Thursday, August 23, 2012

Midweek report - Castlemaine pokies fight in VCAT

The Castlemaine pokies battle in VCAT came within a whisker of finishing two days early on Wednesday after the Maryborough Highland Society failed to present enough “quality” information to support part of its case.
Mount Alexander Shire Council is appealing the Victorian Commission for Gambling Regulation's (VCGR) decision earlier this year to grant Maryborough Highland Society (MHS) a licence to open a club, complete with 65 poker machines, in the old railway goods shed, in Kennedy Street, Castlemaine.

The matter is being heard by VCAT Deputy President Mark Dwyer.

The five-day hearing started on Monday with a strong turnout of Castlemaine residents from both sides – Enough Pokies In Castlemaine (EPIC) and Castlemaine Sports and Community Club Inc (The Club) attending.

The hearing was rolling along smoothly until Wednesday morning when the tension suddenly started to rise.
Mr Dwyer had sought further details from MHS barrister Peter Caillard on the relationship between MHS and The Club.

Mr Dwyer wanted evidence or a detailed outline of the operation of the new regime (The Club) that will take control of the proposed venue if the VCAT application is successful.
As previously reported, MHS will only manage the venue but The Club committee will be the legal entity for the operation and take over all of the entitlements including the gaming machines and the lease of the building.

Mr Dwyer wanted to know the financial implications and if the new arrangements would change any of the evidence that had been presented to the tribunal in the previous two days or the evidence to follow.
MHS barrister, Mr Caillard presented an outline on Wednesday morning but Mr Dwyer was not impressed with its lack of financial detail.

“The Society proceeds in this case at its own peril,” Mr Dwyer said. “The quality of information at this stage is seriously lacking - you need to take that into account and tell me what material you can provide and in what timeframe?”
Mr Caillard sought a 10-minute break; lawyers scurried and huddled with their clients in different parts of the building while the gallery sat stunned waiting for the next development.

After the break, the latest MHS/The Club budget was tabled with Mr Caillard saying there were no significant differences between the previous MHS budget and the new one.
But Mr Dwyer took a quick look at the first page of the new budget and said he could already see a “significant” difference.

As the legal argument heightened, Mr Caillard called for an adjournment.
VCGR lawyer Liam Brown said the identity of the applicant had changed to a different body from the one that the Commission had granted a licence to while EPIC’s barrister, Ron Merkel QC argued that this was a totally different case and should go back to the VGRL.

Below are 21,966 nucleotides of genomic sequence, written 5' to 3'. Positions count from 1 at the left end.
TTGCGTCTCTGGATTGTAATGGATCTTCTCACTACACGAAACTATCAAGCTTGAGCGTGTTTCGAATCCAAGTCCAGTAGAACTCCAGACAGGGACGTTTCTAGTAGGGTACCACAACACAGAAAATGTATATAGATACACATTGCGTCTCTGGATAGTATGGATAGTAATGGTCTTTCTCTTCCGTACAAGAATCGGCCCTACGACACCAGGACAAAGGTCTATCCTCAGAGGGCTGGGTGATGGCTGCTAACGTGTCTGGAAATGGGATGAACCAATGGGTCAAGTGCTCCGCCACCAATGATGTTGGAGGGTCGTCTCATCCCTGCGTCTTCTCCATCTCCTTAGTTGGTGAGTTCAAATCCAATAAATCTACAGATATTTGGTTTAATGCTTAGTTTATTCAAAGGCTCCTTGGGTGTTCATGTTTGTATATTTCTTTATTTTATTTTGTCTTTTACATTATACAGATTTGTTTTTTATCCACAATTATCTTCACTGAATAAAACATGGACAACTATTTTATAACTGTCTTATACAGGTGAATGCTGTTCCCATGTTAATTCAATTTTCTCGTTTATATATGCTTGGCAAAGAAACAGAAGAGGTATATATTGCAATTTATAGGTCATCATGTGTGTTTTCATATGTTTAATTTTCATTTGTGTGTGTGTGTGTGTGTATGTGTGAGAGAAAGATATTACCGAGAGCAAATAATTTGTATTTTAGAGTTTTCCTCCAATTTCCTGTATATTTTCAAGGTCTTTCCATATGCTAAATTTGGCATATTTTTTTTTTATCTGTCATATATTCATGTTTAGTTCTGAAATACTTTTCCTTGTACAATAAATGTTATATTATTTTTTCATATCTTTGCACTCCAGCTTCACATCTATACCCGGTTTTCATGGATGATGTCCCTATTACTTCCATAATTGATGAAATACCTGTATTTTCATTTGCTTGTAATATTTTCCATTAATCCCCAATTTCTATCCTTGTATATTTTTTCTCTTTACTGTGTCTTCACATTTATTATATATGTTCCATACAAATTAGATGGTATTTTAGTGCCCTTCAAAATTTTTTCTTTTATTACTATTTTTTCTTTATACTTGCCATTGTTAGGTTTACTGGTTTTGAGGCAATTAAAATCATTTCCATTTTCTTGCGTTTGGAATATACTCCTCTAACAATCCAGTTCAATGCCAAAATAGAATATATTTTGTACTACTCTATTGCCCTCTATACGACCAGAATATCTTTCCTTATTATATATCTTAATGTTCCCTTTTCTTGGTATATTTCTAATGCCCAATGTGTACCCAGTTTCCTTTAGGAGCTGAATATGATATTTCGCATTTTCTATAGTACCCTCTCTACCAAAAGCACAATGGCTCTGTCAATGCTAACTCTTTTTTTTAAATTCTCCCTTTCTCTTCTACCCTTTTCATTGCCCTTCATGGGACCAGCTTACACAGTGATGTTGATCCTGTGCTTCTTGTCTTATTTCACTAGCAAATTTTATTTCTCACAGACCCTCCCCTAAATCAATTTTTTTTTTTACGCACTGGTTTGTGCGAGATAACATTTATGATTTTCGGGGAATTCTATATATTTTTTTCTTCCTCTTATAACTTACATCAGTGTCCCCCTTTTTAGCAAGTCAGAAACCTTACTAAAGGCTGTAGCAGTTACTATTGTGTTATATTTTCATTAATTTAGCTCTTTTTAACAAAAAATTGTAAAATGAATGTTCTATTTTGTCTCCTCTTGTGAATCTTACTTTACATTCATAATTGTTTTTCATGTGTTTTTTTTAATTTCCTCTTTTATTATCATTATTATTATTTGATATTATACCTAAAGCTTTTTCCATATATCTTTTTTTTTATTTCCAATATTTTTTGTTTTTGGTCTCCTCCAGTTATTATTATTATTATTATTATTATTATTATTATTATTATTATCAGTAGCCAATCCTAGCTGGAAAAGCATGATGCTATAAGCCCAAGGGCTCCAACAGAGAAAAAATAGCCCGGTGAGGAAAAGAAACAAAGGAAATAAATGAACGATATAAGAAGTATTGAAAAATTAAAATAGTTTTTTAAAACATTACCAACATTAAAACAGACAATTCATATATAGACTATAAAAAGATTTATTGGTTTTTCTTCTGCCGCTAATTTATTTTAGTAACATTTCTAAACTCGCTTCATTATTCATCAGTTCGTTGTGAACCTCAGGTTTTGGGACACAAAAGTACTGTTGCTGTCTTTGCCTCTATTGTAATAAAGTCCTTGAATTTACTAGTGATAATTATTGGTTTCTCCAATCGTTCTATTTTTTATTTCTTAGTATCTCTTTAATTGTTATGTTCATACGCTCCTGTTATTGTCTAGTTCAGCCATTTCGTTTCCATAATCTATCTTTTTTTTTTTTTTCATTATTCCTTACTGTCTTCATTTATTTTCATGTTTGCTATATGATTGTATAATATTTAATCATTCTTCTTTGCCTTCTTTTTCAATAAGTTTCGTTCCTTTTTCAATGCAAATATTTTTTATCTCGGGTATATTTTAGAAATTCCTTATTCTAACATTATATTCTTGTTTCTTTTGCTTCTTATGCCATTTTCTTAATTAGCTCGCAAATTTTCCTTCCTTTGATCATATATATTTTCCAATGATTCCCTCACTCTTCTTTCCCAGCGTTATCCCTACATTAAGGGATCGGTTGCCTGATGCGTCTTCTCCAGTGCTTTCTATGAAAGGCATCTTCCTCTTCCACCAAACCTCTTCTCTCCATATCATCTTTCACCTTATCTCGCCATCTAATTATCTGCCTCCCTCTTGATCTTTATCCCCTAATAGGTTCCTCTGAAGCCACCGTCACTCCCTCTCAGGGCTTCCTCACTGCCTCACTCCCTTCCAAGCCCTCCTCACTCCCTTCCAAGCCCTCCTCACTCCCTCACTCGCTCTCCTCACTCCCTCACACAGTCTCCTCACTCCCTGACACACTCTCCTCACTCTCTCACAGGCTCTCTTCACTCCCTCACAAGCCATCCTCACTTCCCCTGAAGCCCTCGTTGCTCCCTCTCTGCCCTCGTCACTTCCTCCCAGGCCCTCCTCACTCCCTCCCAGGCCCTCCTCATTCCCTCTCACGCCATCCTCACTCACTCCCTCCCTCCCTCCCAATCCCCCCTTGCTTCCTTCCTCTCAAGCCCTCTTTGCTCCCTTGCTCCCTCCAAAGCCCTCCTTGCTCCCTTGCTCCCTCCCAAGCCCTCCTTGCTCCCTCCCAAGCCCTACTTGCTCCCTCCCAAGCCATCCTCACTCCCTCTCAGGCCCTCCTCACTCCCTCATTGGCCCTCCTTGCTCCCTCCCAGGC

Meanwhile, council’s barrister John Rantino said he would not support any adjournment.
Mr Dwyer took a 10-minute break before returning and deciding to proceed.

“I am concerned this application has become a moveable beast over the last few days … a lot of time and money has been spent to get this far. I am in a mind to proceed,” Mr Dwyer said.
And so the hearing continued, with MHS general manager Malcolm Blandthorn called to the witness box to explain the differences between the old and the new budgets.

He said there were six key differences with the biggest being the estimated amounts for depreciation and gaming revenue in the new budget.
Following questioning by Mr Rantino and Mr Merkel QC it became clear that:

·         The Club will be responsible for the repayment of all establishment, redevelopment and poker machine costs for the venue – totalling $5.2million plus interest on certain components.

·         The rent for the Goods Shed is $32,000 per annum with a 5 per cent increase per year. The lease runs for 15 years, with no option for an extension.

·         After that time, the redeveloped Goods Shed will revert to the landlord – the State Government.

·         There is no guarantee that the much promised $50,000 community cash contribution will be paid.

·         MHS will be paid a management fee of $250,000 per annum.

·         MHS will charge The Club an estimated $250,000 for legal fees and costs associated with obtaining permits and licenses required to operate the Castlemaine business.

·         MHS will be paid a $400,000 project management fee.

It also came to light that MHS will mortgage its entire operations in Maryborough as security for the redevelopment of the Goods Shed and that the MHS members had not been told of this, until it came out at the hearing.
Mr Blandthorn is expected to be cross-examined later in the week.

Outside VCAT on Wednesday, several members of The Club pointed out that no Mount Alexander Shire councillors had yet attended the hearing.
Cr Tracey Cross was there on Monday afternoon after she had been subpoenaed to give evidence - not in her capacity as a councillor but as a local resident/business person. She had not given evidence by Wednesday.

Council’s CEO Phil Rowland attended on Monday and the shire’s economic and social development director, Carolyn Wallace has been there every day.
The VCAT hearing continues this week but is highly unlikely to finish this week. It is expected to be adjourned to the next available date, which will not be until November.

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